This means that it was made just as the comedic revolution of people like George Carlin, Lenny Bruce, and Richard Pryor was starting to happen, but well before they would have the kind of commercial success that made films like this passé. Those men, and many others, moved comedy into a completely different direction. Their humor was based on acerbic takes on what was happening in their world, prompted by the crazy cultural changes that were happening all around them. Comedy from this era is just so different from that. It’s mostly bits, easy jokes, and a ton of mugging for the camera. Hugely popular in its day, it’s just not funny anymore. Comedy evolved past this, through the people I mentioned above, and into the modern day.

The other issue is a more personal one. In my opinion, there are at least two main strands of the lineage of comedy. The first one, what we might call The Marx Brothers line, is based on extreme smarts and wit. The second one, which we’ll call The Three Stooges line, is based entirely on slapstick and physical comedy. Both of these lines have evolved into the modern day, as I mentioned above, but they still remain based in the same styles of comedy that they always were. As you might have guessed by now, I love The Marx Brothers. Even though their films are seriously out of date at this point, I can still watch them, and enjoy them immensely. I have always hated the comedy of The Three Stooges however, so unbelievably stupid and crude, and this film was far more Stooges than it was Marx Brothers.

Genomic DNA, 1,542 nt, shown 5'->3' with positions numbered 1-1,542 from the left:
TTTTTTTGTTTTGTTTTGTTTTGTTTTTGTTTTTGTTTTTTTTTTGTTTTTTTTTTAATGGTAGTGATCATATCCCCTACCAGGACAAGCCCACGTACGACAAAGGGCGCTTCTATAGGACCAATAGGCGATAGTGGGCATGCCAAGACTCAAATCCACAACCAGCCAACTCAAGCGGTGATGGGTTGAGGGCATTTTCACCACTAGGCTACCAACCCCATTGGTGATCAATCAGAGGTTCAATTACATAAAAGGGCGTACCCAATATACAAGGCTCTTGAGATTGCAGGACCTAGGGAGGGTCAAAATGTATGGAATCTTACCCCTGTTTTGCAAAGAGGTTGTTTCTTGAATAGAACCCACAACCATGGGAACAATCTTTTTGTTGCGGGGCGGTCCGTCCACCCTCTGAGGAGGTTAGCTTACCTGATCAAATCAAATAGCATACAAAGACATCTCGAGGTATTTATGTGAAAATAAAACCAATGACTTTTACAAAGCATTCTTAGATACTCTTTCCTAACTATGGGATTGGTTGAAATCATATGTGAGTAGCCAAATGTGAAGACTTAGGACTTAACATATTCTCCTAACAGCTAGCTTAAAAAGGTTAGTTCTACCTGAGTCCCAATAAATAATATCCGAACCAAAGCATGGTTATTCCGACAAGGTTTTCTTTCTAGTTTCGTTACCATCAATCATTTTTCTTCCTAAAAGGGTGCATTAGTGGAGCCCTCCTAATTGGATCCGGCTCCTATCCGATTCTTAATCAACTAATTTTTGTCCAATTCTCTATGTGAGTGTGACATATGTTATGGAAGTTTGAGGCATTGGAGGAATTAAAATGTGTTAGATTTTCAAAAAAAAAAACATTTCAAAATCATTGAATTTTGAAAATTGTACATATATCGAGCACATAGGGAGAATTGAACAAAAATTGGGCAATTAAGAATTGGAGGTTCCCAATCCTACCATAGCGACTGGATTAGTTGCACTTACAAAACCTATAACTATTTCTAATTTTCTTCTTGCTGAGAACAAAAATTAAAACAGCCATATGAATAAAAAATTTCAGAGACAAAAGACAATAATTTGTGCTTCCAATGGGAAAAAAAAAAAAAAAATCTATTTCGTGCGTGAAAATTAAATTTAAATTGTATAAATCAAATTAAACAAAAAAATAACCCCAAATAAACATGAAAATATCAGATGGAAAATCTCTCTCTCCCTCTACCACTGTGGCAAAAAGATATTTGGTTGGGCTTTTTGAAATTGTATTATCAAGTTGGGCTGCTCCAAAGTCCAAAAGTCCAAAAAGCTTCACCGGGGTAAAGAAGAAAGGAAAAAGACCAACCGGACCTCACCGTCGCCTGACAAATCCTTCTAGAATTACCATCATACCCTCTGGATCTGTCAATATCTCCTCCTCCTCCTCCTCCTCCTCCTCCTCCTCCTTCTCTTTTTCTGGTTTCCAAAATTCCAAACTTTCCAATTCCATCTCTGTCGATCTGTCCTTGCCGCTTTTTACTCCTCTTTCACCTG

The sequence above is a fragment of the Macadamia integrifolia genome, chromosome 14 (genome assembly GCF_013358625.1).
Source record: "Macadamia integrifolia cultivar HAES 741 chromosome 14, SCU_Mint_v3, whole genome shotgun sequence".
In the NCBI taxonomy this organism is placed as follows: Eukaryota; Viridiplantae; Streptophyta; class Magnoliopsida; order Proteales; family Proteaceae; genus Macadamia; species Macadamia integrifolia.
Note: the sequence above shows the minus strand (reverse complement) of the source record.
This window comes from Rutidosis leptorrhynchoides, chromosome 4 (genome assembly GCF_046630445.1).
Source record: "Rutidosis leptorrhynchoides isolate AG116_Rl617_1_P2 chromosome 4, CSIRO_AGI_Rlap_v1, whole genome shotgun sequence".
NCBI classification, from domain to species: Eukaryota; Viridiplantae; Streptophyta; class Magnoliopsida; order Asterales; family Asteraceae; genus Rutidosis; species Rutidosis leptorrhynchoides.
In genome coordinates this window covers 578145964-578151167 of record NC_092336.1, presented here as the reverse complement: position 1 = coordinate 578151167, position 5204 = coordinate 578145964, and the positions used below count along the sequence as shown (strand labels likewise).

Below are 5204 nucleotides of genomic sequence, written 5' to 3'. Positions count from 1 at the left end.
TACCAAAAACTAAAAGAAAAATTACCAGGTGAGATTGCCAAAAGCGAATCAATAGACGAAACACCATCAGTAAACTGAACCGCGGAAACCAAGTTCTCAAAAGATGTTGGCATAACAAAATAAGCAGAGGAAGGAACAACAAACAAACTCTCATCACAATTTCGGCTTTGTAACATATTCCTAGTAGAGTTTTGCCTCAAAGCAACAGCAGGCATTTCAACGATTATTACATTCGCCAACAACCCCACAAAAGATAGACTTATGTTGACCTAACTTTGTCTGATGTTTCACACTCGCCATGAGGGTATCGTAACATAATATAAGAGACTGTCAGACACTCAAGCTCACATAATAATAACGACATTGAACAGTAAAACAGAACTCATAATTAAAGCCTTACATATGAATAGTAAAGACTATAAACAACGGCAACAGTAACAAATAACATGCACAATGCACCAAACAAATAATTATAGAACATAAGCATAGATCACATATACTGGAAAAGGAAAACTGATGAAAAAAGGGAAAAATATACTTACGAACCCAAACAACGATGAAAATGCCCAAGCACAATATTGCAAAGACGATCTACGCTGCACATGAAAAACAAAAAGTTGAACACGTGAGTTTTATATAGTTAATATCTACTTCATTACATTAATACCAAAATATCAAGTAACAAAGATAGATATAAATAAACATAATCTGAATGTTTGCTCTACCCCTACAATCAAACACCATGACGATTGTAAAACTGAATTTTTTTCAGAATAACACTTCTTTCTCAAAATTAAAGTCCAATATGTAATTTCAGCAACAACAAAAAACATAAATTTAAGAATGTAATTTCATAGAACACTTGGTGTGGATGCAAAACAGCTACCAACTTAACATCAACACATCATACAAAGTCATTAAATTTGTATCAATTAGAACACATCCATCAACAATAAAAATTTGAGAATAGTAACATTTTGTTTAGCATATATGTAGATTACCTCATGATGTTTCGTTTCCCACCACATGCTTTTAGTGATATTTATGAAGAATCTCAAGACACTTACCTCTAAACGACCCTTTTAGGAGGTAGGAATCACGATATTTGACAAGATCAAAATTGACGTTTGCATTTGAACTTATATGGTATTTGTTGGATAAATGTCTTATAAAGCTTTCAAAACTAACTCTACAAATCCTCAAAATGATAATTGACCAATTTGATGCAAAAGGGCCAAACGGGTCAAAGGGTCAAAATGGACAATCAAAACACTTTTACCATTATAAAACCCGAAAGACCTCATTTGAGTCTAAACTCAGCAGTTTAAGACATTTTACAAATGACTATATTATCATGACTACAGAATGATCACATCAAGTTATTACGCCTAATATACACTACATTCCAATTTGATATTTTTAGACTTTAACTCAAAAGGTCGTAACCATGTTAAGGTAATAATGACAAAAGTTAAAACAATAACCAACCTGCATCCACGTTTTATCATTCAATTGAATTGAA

There’s just something I don’t enjoy about comedy based on who can yell the loudest, or who does the stupidest thing at any given moment. Virtually every interaction between any of the characters in this film is predicated on that notion, or based on absurdly over-the-top anger and violence. The film either has the characters causing great harm to the people around them, or getting great harm done to them based on their own hubris or insanity. There’s nothing wrong with that style of humor, but it just emphatically isn’t for me. When you add to that the dated nature of a lot of the film’s few non-slapstick based jokes, and its obvious nods to the audience, you get a film that’s trying way, way too hard to make me laugh, and almost entirely failing to do so.

I said I didn’t hate the film though, and that’s because there were some few redeeming qualities that saved it for me. There’s a moment, just before the intermission, where the chaos really does climax in an absolutely hilarious way. It was the only time I laughed while watching the film, but I laughed pretty hard so that should account for something. Also, there’s a certain quaintness in some of this, mostly the conversations with a shockingly stereotypical English officer, that I found enjoyable in a nostalgic kind of way. The film has a certain zaniness, which I imagine is the main draw for its fans, that while I didn’t really appreciate, I can still acknowledge. Not a film I’m excited to see again, but I’m not entirely upset that I saw it this once, sadly that’s about the best I can do for this one.